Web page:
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One question I had during lecture was how does the Liszt compiler generate code that is optimal on different computer architectures? What I mean is if it generates C++ or some other type of code for multicore computers, how does it know that that code is optimal on any multicore environment? I spent a little time looking at one of their papers but was not quite sure I understood what's going on here. The answer may be that it's some built in functions of the compiler, but I was not sure what techniques the compiler uses, if that information is available.


"Optimal" is not the word I'd use since there's no proof of it being the best solution. What Liszt does do however, is use a good implementation for the machine at hand. For example, the implementation of the Liszt compiler will use parallelization technique X when compiling for a cluster of CPUs, and parallelization technique B when compiling for a GPU. This lecture described some of those techniques.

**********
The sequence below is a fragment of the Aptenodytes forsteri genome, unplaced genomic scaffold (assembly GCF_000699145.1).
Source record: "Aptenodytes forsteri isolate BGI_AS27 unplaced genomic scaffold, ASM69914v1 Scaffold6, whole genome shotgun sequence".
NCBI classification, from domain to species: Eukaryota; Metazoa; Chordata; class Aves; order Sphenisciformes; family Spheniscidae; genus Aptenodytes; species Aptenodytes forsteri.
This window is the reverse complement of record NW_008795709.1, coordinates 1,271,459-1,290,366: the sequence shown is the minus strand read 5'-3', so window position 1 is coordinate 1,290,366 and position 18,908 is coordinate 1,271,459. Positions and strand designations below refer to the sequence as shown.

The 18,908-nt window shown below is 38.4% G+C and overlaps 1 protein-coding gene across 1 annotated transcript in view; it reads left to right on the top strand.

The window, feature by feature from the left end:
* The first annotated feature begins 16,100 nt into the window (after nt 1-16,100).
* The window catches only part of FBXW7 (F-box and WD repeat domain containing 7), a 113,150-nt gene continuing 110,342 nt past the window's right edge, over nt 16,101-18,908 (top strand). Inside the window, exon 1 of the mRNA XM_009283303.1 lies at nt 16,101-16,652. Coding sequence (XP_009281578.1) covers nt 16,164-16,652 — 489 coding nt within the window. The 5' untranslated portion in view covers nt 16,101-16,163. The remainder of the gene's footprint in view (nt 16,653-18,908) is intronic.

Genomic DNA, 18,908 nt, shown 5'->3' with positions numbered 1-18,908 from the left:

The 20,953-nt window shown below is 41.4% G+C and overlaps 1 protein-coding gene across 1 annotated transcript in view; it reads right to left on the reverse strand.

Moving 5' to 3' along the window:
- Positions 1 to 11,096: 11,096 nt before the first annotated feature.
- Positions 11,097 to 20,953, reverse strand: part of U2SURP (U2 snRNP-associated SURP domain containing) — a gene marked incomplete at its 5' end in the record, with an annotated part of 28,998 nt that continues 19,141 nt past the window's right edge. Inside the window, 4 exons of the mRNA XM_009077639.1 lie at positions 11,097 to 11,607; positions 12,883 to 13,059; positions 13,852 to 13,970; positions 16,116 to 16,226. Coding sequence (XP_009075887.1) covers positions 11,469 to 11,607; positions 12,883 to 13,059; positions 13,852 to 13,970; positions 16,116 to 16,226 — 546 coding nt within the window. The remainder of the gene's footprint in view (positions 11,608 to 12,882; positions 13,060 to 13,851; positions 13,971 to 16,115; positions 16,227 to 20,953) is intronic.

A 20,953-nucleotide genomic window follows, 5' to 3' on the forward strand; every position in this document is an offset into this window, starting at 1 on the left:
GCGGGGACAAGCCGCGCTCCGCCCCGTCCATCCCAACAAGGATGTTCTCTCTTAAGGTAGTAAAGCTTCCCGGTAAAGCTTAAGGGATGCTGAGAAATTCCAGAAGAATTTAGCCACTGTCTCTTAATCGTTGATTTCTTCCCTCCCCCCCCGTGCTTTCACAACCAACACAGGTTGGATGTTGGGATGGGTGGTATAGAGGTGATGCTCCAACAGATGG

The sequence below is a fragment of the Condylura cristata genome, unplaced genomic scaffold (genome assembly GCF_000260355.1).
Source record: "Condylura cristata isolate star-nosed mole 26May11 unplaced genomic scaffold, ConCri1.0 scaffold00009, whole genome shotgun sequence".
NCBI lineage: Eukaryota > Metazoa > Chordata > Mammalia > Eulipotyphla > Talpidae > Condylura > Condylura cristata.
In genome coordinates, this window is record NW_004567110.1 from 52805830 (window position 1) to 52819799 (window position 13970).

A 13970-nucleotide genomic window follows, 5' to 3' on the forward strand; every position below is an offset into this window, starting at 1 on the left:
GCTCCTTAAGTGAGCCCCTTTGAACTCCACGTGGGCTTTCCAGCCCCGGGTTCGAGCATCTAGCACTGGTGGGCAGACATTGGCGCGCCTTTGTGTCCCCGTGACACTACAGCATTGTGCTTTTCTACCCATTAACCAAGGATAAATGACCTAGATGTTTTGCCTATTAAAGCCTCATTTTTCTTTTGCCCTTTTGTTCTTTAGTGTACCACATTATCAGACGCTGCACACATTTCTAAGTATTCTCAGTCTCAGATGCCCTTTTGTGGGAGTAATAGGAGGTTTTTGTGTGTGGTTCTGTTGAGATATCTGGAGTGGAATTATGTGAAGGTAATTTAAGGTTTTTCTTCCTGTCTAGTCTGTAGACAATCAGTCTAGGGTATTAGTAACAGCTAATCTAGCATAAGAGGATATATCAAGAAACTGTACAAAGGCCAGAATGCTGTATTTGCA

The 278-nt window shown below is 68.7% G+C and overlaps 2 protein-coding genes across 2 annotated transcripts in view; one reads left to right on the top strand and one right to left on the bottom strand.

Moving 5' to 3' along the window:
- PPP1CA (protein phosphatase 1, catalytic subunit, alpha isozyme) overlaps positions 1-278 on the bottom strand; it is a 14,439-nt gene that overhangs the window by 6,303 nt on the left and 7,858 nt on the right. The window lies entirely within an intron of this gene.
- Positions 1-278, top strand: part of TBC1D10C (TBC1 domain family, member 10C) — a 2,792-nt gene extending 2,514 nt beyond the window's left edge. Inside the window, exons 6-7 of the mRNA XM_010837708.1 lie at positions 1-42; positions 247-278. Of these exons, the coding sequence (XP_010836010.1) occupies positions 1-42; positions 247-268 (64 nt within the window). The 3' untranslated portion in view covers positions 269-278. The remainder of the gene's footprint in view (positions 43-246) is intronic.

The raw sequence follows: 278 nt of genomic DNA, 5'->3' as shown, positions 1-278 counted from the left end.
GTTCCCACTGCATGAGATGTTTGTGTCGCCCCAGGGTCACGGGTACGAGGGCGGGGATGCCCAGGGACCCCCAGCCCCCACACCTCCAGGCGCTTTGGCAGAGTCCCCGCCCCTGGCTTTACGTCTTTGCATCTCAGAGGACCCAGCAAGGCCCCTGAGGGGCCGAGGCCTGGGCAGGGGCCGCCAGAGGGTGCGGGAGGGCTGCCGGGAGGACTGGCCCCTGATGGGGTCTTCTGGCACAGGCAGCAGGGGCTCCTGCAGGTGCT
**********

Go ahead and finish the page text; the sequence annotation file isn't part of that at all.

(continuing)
The point is that there's no "magic going on". The implementors of Liszt understood the domain of physical simulation well enough to know what approach is most desirable for different machine targets, and they coded that knowledge into the compiler and runtime system. But there certainly might be even better implementations out there.

ps. This was a good question. Interrupt me in lecture and ask!